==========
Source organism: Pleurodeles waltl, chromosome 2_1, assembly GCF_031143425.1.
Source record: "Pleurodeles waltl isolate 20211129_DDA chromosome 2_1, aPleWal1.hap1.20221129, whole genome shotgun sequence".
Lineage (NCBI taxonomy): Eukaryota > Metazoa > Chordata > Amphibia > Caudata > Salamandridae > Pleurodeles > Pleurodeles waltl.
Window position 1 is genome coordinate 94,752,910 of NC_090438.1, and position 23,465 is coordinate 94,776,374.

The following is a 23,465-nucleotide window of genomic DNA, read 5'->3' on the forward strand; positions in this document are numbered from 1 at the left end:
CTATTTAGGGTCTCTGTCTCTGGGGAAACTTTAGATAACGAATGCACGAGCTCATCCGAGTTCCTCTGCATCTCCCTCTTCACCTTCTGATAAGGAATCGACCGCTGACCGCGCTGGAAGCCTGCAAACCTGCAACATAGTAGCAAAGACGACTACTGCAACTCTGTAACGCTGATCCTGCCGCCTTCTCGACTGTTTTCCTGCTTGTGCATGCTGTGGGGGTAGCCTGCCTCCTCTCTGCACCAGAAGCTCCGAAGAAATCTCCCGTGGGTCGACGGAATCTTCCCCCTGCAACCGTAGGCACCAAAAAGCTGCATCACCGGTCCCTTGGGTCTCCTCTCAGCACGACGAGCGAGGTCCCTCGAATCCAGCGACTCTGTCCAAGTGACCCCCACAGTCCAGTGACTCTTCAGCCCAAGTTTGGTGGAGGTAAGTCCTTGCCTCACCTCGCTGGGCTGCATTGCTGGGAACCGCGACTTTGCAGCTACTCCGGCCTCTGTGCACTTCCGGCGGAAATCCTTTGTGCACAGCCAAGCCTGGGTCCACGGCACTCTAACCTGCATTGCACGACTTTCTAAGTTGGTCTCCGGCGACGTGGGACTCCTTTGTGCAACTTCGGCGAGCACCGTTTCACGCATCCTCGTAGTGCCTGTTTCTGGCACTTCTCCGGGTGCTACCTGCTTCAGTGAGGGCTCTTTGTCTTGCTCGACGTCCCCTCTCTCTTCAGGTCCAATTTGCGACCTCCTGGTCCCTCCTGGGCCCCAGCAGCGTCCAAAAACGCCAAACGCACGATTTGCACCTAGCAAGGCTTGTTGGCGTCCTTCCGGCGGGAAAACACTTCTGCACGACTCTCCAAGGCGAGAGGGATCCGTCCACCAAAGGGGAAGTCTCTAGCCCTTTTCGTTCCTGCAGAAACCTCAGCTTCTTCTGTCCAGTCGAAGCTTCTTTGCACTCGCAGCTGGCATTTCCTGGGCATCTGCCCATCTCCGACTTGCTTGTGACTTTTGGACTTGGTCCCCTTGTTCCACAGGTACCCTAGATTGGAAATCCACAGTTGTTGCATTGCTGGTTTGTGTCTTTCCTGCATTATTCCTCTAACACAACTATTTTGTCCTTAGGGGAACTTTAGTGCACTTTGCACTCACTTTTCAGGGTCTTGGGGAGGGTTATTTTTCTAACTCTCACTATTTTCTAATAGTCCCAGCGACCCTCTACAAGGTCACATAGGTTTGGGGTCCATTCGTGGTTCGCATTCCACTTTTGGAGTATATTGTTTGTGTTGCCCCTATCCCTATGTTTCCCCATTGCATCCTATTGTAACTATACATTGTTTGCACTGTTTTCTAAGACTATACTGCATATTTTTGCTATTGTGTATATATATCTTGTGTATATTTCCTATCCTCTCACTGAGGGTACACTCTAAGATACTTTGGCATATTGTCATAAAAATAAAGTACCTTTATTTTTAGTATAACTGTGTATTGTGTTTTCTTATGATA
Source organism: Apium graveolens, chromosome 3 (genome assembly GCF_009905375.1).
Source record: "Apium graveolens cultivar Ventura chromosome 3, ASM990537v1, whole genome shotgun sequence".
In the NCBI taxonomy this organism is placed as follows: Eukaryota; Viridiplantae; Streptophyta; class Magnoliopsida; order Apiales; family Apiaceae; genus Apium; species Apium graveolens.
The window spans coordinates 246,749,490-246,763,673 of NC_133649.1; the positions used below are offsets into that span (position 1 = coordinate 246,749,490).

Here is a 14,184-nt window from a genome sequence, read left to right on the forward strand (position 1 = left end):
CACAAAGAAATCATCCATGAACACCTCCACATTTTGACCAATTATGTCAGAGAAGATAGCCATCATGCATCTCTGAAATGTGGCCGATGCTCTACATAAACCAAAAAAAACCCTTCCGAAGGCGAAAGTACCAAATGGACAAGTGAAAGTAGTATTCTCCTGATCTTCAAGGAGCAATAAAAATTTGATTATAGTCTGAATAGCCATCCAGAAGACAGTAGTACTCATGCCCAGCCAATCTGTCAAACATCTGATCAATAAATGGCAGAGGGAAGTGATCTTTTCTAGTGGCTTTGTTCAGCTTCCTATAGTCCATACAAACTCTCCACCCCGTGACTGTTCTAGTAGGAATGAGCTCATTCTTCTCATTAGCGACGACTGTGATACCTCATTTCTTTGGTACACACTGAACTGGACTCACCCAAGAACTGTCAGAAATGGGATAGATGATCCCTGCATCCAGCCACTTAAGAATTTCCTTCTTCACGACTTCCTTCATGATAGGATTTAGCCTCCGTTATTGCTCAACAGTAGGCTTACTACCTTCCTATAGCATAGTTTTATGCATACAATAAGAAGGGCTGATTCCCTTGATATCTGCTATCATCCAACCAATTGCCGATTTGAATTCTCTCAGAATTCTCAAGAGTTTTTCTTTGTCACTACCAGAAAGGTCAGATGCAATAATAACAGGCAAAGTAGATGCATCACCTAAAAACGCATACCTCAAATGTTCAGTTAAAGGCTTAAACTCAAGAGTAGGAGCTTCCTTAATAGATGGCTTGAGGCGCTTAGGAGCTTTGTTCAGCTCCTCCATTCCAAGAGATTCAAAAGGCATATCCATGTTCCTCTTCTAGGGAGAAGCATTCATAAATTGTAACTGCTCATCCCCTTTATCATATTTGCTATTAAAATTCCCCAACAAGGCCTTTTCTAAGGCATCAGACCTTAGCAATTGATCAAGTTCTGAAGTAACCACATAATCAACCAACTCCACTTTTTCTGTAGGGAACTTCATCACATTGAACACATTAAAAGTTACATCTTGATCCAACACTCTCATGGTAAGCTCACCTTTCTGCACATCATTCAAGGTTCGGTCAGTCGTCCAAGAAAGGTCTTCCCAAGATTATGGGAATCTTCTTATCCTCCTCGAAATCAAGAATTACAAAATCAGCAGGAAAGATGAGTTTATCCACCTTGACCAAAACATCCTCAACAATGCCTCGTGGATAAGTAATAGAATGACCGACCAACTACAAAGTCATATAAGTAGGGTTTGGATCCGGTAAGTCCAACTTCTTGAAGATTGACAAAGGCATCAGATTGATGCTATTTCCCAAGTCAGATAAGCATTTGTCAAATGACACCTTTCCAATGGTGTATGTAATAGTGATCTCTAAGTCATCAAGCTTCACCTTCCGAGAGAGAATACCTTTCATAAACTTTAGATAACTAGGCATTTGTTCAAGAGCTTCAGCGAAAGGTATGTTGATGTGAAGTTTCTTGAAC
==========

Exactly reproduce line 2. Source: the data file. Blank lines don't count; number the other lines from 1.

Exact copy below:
Source record: "Pleurodeles waltl isolate 20211129_DDA chromosome 2_1, aPleWal1.hap1.20221129, whole genome shotgun sequence".